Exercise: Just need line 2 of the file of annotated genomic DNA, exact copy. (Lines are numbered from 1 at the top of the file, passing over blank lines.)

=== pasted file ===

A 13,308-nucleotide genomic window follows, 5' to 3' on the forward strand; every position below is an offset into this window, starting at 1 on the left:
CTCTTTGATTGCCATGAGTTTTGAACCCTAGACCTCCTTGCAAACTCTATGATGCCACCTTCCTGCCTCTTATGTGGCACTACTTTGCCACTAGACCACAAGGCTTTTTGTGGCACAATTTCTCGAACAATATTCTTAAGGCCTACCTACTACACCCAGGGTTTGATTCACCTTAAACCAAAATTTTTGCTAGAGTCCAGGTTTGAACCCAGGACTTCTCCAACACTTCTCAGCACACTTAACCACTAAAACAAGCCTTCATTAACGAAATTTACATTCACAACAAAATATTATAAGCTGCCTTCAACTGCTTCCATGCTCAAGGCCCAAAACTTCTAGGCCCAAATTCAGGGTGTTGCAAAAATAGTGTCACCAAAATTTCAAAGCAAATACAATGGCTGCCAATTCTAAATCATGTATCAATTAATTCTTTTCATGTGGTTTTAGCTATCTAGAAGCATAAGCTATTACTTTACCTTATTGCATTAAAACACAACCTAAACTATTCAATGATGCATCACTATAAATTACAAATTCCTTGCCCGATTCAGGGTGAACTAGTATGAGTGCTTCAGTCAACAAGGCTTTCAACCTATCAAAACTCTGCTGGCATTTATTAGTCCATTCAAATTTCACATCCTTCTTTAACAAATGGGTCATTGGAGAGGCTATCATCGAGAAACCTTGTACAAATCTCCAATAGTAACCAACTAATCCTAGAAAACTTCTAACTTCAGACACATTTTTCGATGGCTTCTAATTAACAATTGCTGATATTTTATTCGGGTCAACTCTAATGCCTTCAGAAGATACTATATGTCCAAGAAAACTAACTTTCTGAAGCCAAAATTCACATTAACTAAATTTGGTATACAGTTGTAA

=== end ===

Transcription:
CTCTTTGATTGCCATGAGTTTTGAACCCTAGACCTCCTTGCAAACTCTATGATGCCACCTTCCTGCCTCTTATGTGGCACTACTTTGCCACTAGACCACAAGGCTTTTTGTGGCACAATTTCTCGAACAATATTCTTAAGGCCTACCTACTACACCCAGGGTTTGATTCACCTTAAACCAAAATTTTTGCTAGAGTCCAGGTTTGAACCCAGGACTTCTCCAACACTTCTCAGCACACTTAACCACTAAAACAAGCCTTCATTAACGAAATTTACATTCACAACAAAATATTATAAGCTGCCTTCAACTGCTTCCATGCTCAAGGCCCAAAACTTCTAGGCCCAAATTCAGGGTGTTGCAAAAATAGTGTCACCAAAATTTCAAAGCAAATACAATGGCTGCCAATTCTAAATCATGTATCAATTAATTCTTTTCATGTGGTTTTAGCTATCTAGAAGCATAAGCTATTACTTTACCTTATTGCATTAAAACACAACCTAAACTATTCAATGATGCATCACTATAAATTACAAATTCCTTGCCCGATTCAGGGTGAACTAGTATGAGTGCTTCAGTCAACAAGGCTTTCAACCTATCAAAACTCTGCTGGCATTTATTAGTCCATTCAAATTTCACATCCTTCTTTAACAAATGGGTCATTGGAGAGGCTATCATCGAGAAACCTTGTACAAATCTCCAATAGTAACCAACTAATCCTAGAAAACTTCTAACTTCAGACACATTTTTCGATGGCTTCTAATTAACAATTGCTGATATTTTATTCGGGTCAACTCTAATGCCTTCAGAAGATACTATATGTCCAAGAAAACTAACTTTCTGAAGCCAAAATTCACATTAACTAAATTTGGTATACAGTTGTAA